In 2021, Cyberpunk Is Not Dead

With the recent release of Cyberpunk 2077 and the upcoming release of The Matrix 4, cyberpunk has never been far from the collective. But why?

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The opening shot of Blade Runner perfectly demonstrates cyberpunk as an exploration of humanity's relationship with technology.

Cyberpunk Media In 2021

With the recent release of Cyberpunk 2077 and the upcoming release of The Matrix 4, cyberpunk has never been far from the collective. But why?

To answer that question, we first have to figure out what the hell cyberpunk actually is. On the surface, it’s a mixture of science-fiction and noir with just a splash of dystopian styling thrown in. Think of the dark, rain-soaked, neon lit, overpopulated streets of Blade Runner. Or, the desolate world of Akira, and the barren wasteland of the ‘real world’ in The Matrix, the definition of cyberpunk becomes quite clear. But according to Jordan Weisman, the designer of Shadowrun,

“Cyberpunk, at its core, is about the dehumanization of humanity.”

Jordan Weisman

And this is where we run into trouble. For many, there are countless ways to define this sub-genre, but most go solely off the images they see or create in their mind’s eye. Going beyond this, it is clear that cyberpunk is working on a different level to most of the popular science-fiction sub-genres like steampunk or dieselpunk. For starters, as YouTuber Indigo Gaming says in his multi-part video series on the subject of sub-genre, “It’s hi-tech, low-life,” meaning that an equally true definition of cyberpunk is the meeting of the most advanced technology imaginable mixed with criminals, mercenaries, private detectives and the undesirables of society.

That is the power of this fascinating genre. Cyberpunk can make us think while providing superb entertainment and a fascinating look at potential futures. But how did it come about? Why is it so popular and long-lasting?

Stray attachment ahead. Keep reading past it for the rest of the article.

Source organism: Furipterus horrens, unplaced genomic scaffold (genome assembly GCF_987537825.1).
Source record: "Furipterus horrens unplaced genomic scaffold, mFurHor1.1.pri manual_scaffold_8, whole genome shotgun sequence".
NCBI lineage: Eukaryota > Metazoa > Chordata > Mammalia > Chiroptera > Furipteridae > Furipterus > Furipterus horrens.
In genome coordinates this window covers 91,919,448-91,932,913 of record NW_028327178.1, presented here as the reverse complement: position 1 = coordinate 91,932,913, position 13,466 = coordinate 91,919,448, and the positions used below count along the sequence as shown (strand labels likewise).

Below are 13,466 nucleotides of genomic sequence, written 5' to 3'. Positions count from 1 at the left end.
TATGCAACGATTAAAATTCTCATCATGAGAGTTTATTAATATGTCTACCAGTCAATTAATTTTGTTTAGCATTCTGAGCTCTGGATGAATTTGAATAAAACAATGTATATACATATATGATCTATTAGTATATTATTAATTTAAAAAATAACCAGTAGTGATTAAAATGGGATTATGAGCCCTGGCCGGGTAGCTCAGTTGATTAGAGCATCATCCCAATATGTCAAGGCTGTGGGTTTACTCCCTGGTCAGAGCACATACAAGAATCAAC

Early Beginnings in Literature

Any fan of science fiction knows the name Philip K. Dick. He is the author of seminal works such as, A Scanner Darkly, The Man In The High Castle, the short story Minority Report and of course Do Androids Dream of Electric Sheep?. Nearly all of his works revolve around the ideas of human identity and reality. Time and time again, he went back to the common elements of simulacra, drug abuse and the blurred lines between mega-corporations and authoritarian governments. Sounds about right for cyberpunk?

Many would agree that Do Androids Dream of Electric Sheep? is the first novel/written work that could be considered cyberpunk. Published in 1968, it predates what others would say is the true birth of the genre as literature William Gibson’s Neuromancer (released in 1984). Whereas Neuromancer brings the idea of hackers and cyberspace into the fore, Do Androids Dream of Electric Sheep? has all the standard tropes we know and love; a dystopian setting (in this case after World War Terminus), mega-corporations that basically run the world, synthetic life-forms and the existential dread that we are synthetic and our personality is not real.

Now, all discussions of Dick’s novel always go to the fact it was the inspiration for the Ridley Scott movie and visual language of cyberpunk, Blade Runner (I promise we will get there). But what makes Dick such a powerful figure for us is that many of his works deal with similar themes again and again. Unfortunately, he never saw the fruits of his labors, since he died from a stroke shortly before Scott’s movie adaptation was released in theaters.

The other name that always comes up, and is widely recognized as (apart from Scott) the other man to bring cyberpunk into the public’s eye, is author William Gibson. His trilogy of books, The Sprawl Trilogy (Neuromancer, Count Zero & Mona Lisa Overdrive), is set in a world that fans of the genre are all too familiar with; megacorporations, bleeding edge technology, cyberspace, artificial intelligence, cybernetic modifications, and of course, the first appearance of a hacker as a main character.

Upon the release of Neuromancer in 1984, the book wasn’t a critical success, but it did hit a sub-cultural nerve and went on to be THE book for fans of the genre and became the gold standard of this particular style of storytelling.

Western Cyberpunk vs. Eastern Cyberpunk

©Tokyo Movie Shinsha/Toho

If we look at how cyberpunk in England, the USA and other western countries developed and took shape, it is clear that there was a primary focus on the fears of capitalism and the state joining to become one entity that controlled every facet of our lives. But across the sea in Japan, cyberpunk was taking on a completely different shape and form.

During the 80s, there was a technological and economic boom that gave most people a certain amount of freedom in spending and gaining access to the newest technologies. And through this, the beginnings of what would eventually become known as ‘Japanese Cyberpunk’ came about.